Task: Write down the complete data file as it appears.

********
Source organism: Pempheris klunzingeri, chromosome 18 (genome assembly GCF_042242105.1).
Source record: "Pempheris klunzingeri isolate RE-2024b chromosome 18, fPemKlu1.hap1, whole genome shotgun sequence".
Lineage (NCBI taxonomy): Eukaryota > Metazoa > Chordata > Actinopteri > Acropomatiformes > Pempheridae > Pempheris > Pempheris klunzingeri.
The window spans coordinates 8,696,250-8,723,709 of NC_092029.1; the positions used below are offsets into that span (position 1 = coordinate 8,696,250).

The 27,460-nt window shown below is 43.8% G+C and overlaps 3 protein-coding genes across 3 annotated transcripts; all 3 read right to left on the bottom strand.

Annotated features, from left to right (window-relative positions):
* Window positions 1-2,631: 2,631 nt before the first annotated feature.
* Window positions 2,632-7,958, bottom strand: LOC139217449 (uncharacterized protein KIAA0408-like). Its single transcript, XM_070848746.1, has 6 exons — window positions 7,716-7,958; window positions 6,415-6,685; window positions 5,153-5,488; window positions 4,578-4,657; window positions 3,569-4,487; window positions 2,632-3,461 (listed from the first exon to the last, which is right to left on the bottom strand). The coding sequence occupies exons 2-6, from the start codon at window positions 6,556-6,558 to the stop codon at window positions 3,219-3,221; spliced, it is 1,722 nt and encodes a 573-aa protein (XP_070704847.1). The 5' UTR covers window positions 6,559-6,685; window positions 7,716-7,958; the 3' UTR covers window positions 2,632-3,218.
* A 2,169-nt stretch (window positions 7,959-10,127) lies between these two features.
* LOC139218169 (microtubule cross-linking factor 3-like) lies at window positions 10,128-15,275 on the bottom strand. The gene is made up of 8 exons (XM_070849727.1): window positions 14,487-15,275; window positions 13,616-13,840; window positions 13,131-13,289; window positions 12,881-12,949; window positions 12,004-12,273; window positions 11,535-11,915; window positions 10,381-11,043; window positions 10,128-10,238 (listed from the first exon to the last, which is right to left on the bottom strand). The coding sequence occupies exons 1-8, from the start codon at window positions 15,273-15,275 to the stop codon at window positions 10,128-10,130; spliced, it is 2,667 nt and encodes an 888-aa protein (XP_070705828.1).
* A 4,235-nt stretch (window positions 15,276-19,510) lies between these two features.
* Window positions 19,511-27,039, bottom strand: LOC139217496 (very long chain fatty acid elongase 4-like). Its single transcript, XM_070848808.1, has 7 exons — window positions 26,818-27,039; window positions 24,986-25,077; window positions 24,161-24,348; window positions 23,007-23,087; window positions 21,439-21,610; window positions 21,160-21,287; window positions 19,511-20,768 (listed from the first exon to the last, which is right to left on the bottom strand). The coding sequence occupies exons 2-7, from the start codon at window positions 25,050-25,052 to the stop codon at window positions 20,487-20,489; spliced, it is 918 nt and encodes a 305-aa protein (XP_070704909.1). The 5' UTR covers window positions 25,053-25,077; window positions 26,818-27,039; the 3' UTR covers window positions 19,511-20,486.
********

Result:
Source organism: Pempheris klunzingeri, chromosome 18 (genome assembly GCF_042242105.1).
Source record: "Pempheris klunzingeri isolate RE-2024b chromosome 18, fPemKlu1.hap1, whole genome shotgun sequence".
Lineage (NCBI taxonomy): Eukaryota > Metazoa > Chordata > Actinopteri > Acropomatiformes > Pempheridae > Pempheris > Pempheris klunzingeri.
The window spans coordinates 8,696,250-8,723,709 of NC_092029.1; the positions used below are offsets into that span (position 1 = coordinate 8,696,250).

The 27,460-nt window shown below is 43.8% G+C and overlaps 3 protein-coding genes across 3 annotated transcripts; all 3 read right to left on the bottom strand.

Annotated features, from left to right (window-relative positions):
* Window positions 1-2,631: 2,631 nt before the first annotated feature.
* Window positions 2,632-7,958, bottom strand: LOC139217449 (uncharacterized protein KIAA0408-like). Its single transcript, XM_070848746.1, has 6 exons — window positions 7,716-7,958; window positions 6,415-6,685; window positions 5,153-5,488; window positions 4,578-4,657; window positions 3,569-4,487; window positions 2,632-3,461 (listed from the first exon to the last, which is right to left on the bottom strand). The coding sequence occupies exons 2-6, from the start codon at window positions 6,556-6,558 to the stop codon at window positions 3,219-3,221; spliced, it is 1,722 nt and encodes a 573-aa protein (XP_070704847.1). The 5' UTR covers window positions 6,559-6,685; window positions 7,716-7,958; the 3' UTR covers window positions 2,632-3,218.
* A 2,169-nt stretch (window positions 7,959-10,127) lies between these two features.
* LOC139218169 (microtubule cross-linking factor 3-like) lies at window positions 10,128-15,275 on the bottom strand. The gene is made up of 8 exons (XM_070849727.1): window positions 14,487-15,275; window positions 13,616-13,840; window positions 13,131-13,289; window positions 12,881-12,949; window positions 12,004-12,273; window positions 11,535-11,915; window positions 10,381-11,043; window positions 10,128-10,238 (listed from the first exon to the last, which is right to left on the bottom strand). The coding sequence occupies exons 1-8, from the start codon at window positions 15,273-15,275 to the stop codon at window positions 10,128-10,130; spliced, it is 2,667 nt and encodes an 888-aa protein (XP_070705828.1).
* A 4,235-nt stretch (window positions 15,276-19,510) lies between these two features.
* Window positions 19,511-27,039, bottom strand: LOC139217496 (very long chain fatty acid elongase 4-like). Its single transcript, XM_070848808.1, has 7 exons — window positions 26,818-27,039; window positions 24,986-25,077; window positions 24,161-24,348; window positions 23,007-23,087; window positions 21,439-21,610; window positions 21,160-21,287; window positions 19,511-20,768 (listed from the first exon to the last, which is right to left on the bottom strand). The coding sequence occupies exons 2-7, from the start codon at window positions 25,050-25,052 to the stop codon at window positions 20,487-20,489; spliced, it is 918 nt and encodes a 305-aa protein (XP_070704909.1). The 5' UTR covers window positions 25,053-25,077; window positions 26,818-27,039; the 3' UTR covers window positions 19,511-20,486.